1. Indemnity: I have received the Supplementary Regulations and all other regulations or Articles for my entry to this Meeting and agreed to be bound by them and by the Vintage Car Club Of New Zealand speed regulations. In consideration of the acceptance of this entry and of my being permitted to take part in the Meeting or Events detailed, I agree to save harmless and keep indemnified Vintage Car Club NZ, MotorSport New Zealand Inc., The MotorSport Company Ltd., and it's Shareholding Car Clubs, and Race circuit owner / operators. All the owners and tenants of private property traversed, and the respective officials, fellow competitors, servants, representatives and agents from and against all losses, actions, claims, expenses and demands in respect of death, injury, loss or damage to persons or property of myself, my drivers, passengers or mechanics or any other persons whatsoever howsoever caused arising out of or in connection with this entry or taking part in the events this entry covers specified notwithstanding that such death, injury, loss or damage may have been contributed to or caused by the negligence of the Inviting Club or MotorSport New Zealand Inc or any of their respective officials, servants, representatives or agents or by any other person. 2. Ability to Control a Vehicle Declaration by Driver: I declare that should I at the time of any event this entry form relates to be suffering from any disability of any kind whether permanent or temporary which is likely to detrimentally affect my control of my automobile or my fitness to drive, I will not participate. 3. Vehicle Conformance with Schedule A Declaration by Driver: I declare the vehicle detailed on this entry form complies with the vehicle safety items set out below and will be presented on request to an appointed scrutineer or Technical Officer complying at all times with the safety and eligibility requirements detailed in the VCCNZ Speed Regulations/National Sporting Code and its Appendices and Schedules.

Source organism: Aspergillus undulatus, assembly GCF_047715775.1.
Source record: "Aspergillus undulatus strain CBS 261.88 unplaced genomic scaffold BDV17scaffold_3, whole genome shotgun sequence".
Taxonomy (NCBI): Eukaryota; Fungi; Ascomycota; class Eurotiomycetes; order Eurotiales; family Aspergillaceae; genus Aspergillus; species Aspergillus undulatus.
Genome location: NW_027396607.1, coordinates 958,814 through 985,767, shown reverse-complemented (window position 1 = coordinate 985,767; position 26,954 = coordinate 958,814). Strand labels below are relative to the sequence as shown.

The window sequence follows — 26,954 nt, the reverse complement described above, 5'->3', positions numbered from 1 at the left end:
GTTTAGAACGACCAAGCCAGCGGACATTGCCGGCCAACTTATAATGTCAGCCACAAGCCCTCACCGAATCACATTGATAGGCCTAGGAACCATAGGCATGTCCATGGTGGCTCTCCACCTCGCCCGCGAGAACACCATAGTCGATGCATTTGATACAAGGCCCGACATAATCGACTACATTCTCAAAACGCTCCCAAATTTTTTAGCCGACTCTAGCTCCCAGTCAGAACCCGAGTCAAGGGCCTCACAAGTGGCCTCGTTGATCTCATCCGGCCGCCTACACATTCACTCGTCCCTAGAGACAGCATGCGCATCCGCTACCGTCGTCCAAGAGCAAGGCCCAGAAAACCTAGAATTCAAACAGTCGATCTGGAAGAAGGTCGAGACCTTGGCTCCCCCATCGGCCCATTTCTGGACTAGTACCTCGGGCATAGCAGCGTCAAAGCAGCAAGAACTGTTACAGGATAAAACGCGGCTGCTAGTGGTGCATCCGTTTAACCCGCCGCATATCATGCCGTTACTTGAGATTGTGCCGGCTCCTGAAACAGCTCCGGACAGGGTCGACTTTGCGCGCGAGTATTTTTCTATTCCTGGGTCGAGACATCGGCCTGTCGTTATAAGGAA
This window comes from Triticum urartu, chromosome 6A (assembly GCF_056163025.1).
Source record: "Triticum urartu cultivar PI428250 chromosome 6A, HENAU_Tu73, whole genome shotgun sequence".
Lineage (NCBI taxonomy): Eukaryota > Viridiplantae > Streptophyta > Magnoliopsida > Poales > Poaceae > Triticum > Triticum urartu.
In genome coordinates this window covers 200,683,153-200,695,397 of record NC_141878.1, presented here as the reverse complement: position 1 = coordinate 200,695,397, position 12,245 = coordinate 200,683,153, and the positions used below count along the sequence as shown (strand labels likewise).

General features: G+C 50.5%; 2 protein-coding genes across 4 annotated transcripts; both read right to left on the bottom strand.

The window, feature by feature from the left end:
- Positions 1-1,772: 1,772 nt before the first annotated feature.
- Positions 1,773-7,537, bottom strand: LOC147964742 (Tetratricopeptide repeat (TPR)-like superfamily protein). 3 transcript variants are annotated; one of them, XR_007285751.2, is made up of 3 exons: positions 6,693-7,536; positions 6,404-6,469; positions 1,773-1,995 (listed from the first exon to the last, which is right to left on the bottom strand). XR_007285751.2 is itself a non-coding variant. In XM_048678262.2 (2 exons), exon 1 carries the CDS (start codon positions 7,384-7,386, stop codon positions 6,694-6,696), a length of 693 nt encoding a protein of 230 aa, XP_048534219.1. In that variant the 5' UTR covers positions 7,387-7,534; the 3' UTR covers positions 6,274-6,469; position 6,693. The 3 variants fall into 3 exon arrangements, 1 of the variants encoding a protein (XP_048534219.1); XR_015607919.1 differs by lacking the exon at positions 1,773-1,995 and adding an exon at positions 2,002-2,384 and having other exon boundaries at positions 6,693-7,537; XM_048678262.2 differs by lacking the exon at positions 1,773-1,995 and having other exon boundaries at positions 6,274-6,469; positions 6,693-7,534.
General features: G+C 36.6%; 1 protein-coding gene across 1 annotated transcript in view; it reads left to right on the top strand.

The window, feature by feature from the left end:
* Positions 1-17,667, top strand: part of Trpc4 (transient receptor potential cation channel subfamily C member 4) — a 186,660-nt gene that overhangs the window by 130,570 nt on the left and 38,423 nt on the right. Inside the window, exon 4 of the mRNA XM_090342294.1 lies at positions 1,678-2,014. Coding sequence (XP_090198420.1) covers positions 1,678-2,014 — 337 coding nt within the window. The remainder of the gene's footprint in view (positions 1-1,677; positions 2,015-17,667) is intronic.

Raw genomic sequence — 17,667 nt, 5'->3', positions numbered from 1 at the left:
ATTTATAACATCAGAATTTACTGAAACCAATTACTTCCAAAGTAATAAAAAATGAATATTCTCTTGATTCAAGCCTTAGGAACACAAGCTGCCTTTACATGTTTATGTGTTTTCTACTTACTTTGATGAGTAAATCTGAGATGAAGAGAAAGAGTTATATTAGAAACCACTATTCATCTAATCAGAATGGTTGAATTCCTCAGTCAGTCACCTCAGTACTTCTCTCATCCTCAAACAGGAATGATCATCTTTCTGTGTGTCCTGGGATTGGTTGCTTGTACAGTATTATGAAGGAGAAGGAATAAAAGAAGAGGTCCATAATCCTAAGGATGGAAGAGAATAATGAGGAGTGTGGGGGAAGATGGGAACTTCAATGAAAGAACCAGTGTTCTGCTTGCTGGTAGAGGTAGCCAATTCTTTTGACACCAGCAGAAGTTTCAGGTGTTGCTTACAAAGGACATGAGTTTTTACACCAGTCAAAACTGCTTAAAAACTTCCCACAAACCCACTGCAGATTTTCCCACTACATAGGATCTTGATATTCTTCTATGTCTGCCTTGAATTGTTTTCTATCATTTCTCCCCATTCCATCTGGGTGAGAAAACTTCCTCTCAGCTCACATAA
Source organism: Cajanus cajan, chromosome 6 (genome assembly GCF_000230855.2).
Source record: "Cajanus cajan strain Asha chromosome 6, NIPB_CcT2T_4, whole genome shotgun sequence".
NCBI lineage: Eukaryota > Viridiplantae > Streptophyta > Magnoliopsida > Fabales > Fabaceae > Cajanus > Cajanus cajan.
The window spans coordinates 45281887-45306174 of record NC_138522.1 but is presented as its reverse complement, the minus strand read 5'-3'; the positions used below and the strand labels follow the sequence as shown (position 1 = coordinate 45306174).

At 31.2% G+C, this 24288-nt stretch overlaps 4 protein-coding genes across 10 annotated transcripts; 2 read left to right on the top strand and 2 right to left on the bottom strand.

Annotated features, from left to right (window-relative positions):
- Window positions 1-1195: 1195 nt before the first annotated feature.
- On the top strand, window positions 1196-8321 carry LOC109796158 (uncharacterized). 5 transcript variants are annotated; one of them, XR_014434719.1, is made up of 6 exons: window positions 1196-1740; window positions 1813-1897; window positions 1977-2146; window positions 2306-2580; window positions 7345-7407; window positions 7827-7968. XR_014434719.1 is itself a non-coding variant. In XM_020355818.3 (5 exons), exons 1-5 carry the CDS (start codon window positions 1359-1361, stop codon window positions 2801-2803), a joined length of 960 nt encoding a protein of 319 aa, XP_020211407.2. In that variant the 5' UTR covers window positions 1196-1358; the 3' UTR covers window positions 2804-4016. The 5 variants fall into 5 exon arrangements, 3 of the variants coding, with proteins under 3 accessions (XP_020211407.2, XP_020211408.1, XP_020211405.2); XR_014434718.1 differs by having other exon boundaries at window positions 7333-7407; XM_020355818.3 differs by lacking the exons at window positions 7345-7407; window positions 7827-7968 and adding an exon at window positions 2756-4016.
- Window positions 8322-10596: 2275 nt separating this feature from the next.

CATEGORY 1 Critical Safety

CATEGORY 2 Non-Critical Safety

➢ ➢

➢ ➢ ➢ ➢ ➢ ➢

Helmet and Overall Seat(s) and Mountings Braking System Safety Harness Fire Extinguisher Steering System Roll Cage Wheels and Tyres

➢ ➢ ➢ ➢ ➢ ➢ ➢ ➢

Engine and Transmission Power Unit Mounts Lubrication and Cooling Systems Battery Ignition Switch/Circuit Breaker Interior Cockpit Fittings Reverse Gear Throttle Return Wipers and Demister

CATEGORY 3 Non Safety ➢

➢ ➢ ➢ ➢ ➢ ➢ ➢

Body Condition and Suspension (not affecting Critical Safety items) Rain/Tail Lamp Front Doors Bulkhead Rear Vision Mirrors Starter Motor Oil Catch Tank Fuel Tank

➢ ➢ ➢ ➢

Competition Numbers Sponsorship Decals Exhaust System Body Appearance and Aerodynamic Aids

I acknowledge that where any breach of the Safety Schedule is found during a Scrutineering Audit I may be not be allowed to compete and may subject to penalties under the National Sporting Code where applicable and my signature below indicates my acceptance of this undertaking. 4. Consent: I consent to the details contained on this form being held by the Inviting Clubs for the purpose of the promotion and benefit of the Race Meetings concerned, and Motorsport in general. I acknowledge my right to access and correction of this information. This consent is given in accordance with the Privacy Act 1993. Signature of Driver:…………………………………………………………..Date: ………………….. Signature of Entrant:…………………………………………………………..Date: ………………... Emergency Contact : NAME…………………………………….PHONE……………………………….RELATIONSHIP……………………………………. FOR ENTRY TO BE CORRECT, PLEASE ENSURE SIGNATURES ARE COMPLETED PRIOR TO POSTING Note: If Driver and entrant are the same, only one signature is required to cover the (1) Indemnity, (2 & 3) Declarations and (4) Consent Enter and pay on-line by 30th December 2019

Schedule of Fees:

If mail entry please post with entry fee to : VCC Hooters Vintage Race Series. c/o- HRC P.O Box 28-140, Remuera Auckland 1541

ENTRY FEE $295.00 : Extra $1 Timing cost Option Classic Trial Crossover Fee $ 50.00

HRC TASMAN REVIVAL TAUPO Entrants : 1 day Sun. 5th JAN 2020


For Office Use Only Date Entry Received: ....... / ....... / .......

Form: RT 01 Date: 01/12

Chq / Cash Total amount ………………….Receipt Number: .........................

Profile for Vintage Car Club of New Zealand

Waitemata VCC - November 2019  

Waitemata VCC - November 2019